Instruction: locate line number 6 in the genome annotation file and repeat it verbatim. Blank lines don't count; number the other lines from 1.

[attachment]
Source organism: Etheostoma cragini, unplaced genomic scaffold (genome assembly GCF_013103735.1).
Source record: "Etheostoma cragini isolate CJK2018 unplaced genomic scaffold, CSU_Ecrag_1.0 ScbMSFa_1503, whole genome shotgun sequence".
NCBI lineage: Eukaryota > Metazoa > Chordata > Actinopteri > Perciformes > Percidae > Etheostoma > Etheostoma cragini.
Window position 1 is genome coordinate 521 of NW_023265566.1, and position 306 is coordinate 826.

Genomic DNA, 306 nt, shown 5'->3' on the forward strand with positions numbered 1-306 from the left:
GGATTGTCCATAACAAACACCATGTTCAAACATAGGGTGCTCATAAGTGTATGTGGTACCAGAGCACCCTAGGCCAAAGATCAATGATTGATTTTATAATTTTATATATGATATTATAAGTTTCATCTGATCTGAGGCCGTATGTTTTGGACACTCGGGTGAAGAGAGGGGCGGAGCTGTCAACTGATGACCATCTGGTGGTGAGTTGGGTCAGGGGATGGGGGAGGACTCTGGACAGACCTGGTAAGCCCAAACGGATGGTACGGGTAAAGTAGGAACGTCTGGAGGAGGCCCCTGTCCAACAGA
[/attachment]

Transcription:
GGATTGTCCATAACAAACACCATGTTCAAACATAGGGTGCTCATAAGTGTATGTGGTACCAGAGCACCCTAGGCCAAAGATCAATGATTGATTTTATAATTTTATATATGATATTATAAGTTTCATCTGATCTGAGGCCGTATGTTTTGGACACTCGGGTGAAGAGAGGGGCGGAGCTGTCAACTGATGACCATCTGGTGGTGAGTTGGGTCAGGGGATGGGGGAGGACTCTGGACAGACCTGGTAAGCCCAAACGGATGGTACGGGTAAAGTAGGAACGTCTGGAGGAGGCCCCTGTCCAACAGA